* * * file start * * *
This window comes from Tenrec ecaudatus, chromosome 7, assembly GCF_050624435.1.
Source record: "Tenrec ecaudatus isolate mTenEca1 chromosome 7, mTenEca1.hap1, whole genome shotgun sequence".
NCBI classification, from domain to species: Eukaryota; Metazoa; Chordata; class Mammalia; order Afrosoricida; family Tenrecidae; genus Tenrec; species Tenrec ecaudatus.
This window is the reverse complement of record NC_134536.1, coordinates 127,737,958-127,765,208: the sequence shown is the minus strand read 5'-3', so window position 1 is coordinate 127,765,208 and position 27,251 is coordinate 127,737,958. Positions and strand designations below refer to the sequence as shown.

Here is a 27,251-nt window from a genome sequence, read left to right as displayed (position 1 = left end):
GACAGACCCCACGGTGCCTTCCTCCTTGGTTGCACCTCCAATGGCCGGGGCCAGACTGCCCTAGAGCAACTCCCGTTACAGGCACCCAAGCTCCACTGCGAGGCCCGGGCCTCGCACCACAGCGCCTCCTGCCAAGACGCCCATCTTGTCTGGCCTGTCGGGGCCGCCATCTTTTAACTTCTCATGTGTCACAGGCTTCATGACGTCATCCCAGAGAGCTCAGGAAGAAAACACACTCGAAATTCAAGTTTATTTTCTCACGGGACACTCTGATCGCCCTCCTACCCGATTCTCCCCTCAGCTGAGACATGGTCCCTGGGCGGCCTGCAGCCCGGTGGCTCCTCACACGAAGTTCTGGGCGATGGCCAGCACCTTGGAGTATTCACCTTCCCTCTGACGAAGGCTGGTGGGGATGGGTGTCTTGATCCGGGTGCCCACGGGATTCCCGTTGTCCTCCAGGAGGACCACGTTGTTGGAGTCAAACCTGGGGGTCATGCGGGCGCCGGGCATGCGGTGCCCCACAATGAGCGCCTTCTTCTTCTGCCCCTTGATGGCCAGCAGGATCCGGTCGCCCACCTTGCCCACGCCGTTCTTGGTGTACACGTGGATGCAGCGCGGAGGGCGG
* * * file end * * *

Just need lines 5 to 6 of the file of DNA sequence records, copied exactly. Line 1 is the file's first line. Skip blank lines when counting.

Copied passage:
Here is a 27,251-nt window from a genome sequence, read left to right as displayed (position 1 = left end):
GACAGACCCCACGGTGCCTTCCTCCTTGGTTGCACCTCCAATGGCCGGGGCCAGACTGCCCTAGAGCAACTCCCGTTACAGGCACCCAAGCTCCACTGCGAGGCCCGGGCCTCGCACCACAGCGCCTCCTGCCAAGACGCCCATCTTGTCTGGCCTGTCGGGGCCGCCATCTTTTAACTTCTCATGTGTCACAGGCTTCATGACGTCATCCCAGAGAGCTCAGGAAGAAAACACACTCGAAATTCAAGTTTATTTTCTCACGGGACACTCTGATCGCCCTCCTACCCGATTCTCCCCTCAGCTGAGACATGGTCCCTGGGCGGCCTGCAGCCCGGTGGCTCCTCACACGAAGTTCTGGGCGATGGCCAGCACCTTGGAGTATTCACCTTCCCTCTGACGAAGGCTGGTGGGGATGGGTGTCTTGATCCGGGTGCCCACGGGATTCCCGTTGTCCTCCAGGAGGACCACGTTGTTGGAGTCAAACCTGGGGGTCATGCGGGCGCCGGGCATGCGGTGCCCCACAATGAGCGCCTTCTTCTTCTGCCCCTTGATGGCCAGCAGGATCCGGTCGCCCACCTTGCCCACGCCGTTCTTGGTGTACACGTGGATGCAGCGCGGAGGGCGG